UK's Matt Hancock Quits as Health Secretary After Kiss With Aide

UK's Matt Hancock Quits as Health Secretary After Kiss With Aide
Health Secretary Matt Hancock with adviser Gina Coladangelo outside BBC Broadcasting House in London on June 16, 2021. (Yui Mok/PA)

Matt Hancock has resigned as Health Secretary, the day after video footage emerged of him kissing an aide in his ministerial office in a breach of coronavirus restrictions.

Images and video showed Hancock in an embrace with aide Gina Coladangelo last month, and the Health Secretary was facing increasing pressure to quit over the breaking of social-distancing rules.

Hancock wrote to Prime Minister Boris Johnson on Saturday and said: “The last thing I would want is for my private life to distract attention from the single-minded focus that is leading us out of this crisis.

“I want to reiterate my apology for breaking the guidance, and apologise to my family and loved ones for putting them through this. I also need to be with my children at this time.”

He said: “We owe it to people who have sacrificed so much in this pandemic to be honest when we have let them down as I have done by breaching the guidance.”

He paid tribute to NHS staff and Department of Health and Social Care (DHSC) officials and admitted that “we didn’t get every decision right.”

But he said: “I know people understand how hard it is to deal with the unknown, making the difficult trade-off between freedom, prosperity, and health that we have faced.”

In a video posted on Twitter, Hancock said: “I understand the enormous sacrifices that everybody in this country has made, you have made. And those of us who make these rules have got to stick by them and that’s why I’ve got to resign.”

In response to Hancock’s letter, the prime minister wrote: “You should leave office very proud of what you have achieved—not just in tackling the pandemic, but even before COVID-19 struck us.”

And he said: “Above all, it has been your task to deal with a challenge greater than that faced by any of your predecessors, and in fighting COVID you have risen to that challenge—with the abundant energy, intelligence, and determination that are your hallmark.”

On Saturday Conservative MPs began to break ranks to call for Hancock to go.

Veteran Tory Sir Christopher Chope said his constituents were “seething.”

Norfolk Norfolk MP Duncan Baker said: “In my view, people in high public office and great positions of responsibility should act with the appropriate morals and ethics that come with that role.”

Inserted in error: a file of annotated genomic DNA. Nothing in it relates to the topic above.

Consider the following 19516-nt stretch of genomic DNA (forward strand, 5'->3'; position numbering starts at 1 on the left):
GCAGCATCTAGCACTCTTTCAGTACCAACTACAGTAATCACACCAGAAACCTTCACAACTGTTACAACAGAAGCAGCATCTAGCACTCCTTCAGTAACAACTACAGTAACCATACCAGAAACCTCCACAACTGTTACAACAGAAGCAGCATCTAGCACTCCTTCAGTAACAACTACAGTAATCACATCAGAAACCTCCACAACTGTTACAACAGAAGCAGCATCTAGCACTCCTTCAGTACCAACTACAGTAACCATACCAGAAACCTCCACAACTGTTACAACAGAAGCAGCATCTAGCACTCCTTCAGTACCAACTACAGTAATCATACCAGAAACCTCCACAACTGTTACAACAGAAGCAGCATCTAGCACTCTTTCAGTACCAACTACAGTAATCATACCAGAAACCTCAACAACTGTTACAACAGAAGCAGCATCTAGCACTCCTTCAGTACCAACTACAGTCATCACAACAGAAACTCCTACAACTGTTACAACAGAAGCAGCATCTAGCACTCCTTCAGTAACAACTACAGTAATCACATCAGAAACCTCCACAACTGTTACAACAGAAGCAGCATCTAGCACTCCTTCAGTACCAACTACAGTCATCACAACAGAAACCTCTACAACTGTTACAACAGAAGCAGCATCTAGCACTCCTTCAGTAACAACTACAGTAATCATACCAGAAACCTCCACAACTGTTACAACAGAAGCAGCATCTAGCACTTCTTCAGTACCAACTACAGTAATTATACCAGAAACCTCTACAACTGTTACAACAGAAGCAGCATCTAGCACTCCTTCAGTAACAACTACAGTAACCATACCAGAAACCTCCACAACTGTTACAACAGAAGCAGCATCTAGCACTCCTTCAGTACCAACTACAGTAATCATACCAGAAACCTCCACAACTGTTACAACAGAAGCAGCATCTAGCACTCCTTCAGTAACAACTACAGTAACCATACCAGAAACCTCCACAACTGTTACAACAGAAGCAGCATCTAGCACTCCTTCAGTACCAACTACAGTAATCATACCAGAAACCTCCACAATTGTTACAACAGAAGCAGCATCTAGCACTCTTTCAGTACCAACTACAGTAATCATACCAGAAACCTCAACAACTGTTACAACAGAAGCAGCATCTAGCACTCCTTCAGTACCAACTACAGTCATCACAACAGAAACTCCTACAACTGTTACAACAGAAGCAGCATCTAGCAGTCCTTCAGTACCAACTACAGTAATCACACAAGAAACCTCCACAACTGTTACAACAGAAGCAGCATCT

Johnson had refused to sack Hancock, with his spokesman saying the PM considered the matter closed after receiving the West Suffolk MP’s apology on Friday.

Labour leader Sir Keir Starmer wrote on Twitter: “Matt Hancock is right to resign. But Boris Johnson should have sacked him.”

Shadow health secretary Jonathan Ashworth said: “It is right that Matt Hancock has resigned. But why didn’t Boris Johnson have the guts to sack him and why did he say the matter was closed?

“Boris Johnson has demonstrated that he has none of the leadership qualities required of a Prime Minister.”

Liberal Democrats’ leader Sir Ed Davey wrote on Twitter: “Matt Hancock’s legacy as Health Secretary will be one of cronyism and failure.

“And the fact that Boris Johnson thought Hancock could just carry on regardless brings the Prime Minister’s judgement into question once again.”

Hancock’s three-year tenure as health secretary came to an end after The Sun newspaper published stills of what appeared to be CCTV footage from inside his ministerial office of him kissing Coladangelo.

Legislation in place at the time said that “no person may participate in a gathering” that “consists of two or more people … and takes place indoors.”

An exception to this rule was that the gathering was “reasonably necessary for work purposes or for the provision of voluntary or charitable services.”

Coladangelo, a friend from Hancock’s days at Oxford University, was brought into DHSC as an unpaid adviser last year before being given the £15,000-a-year ($20,800) role of non-executive director in the department.

By Geraldine Scott
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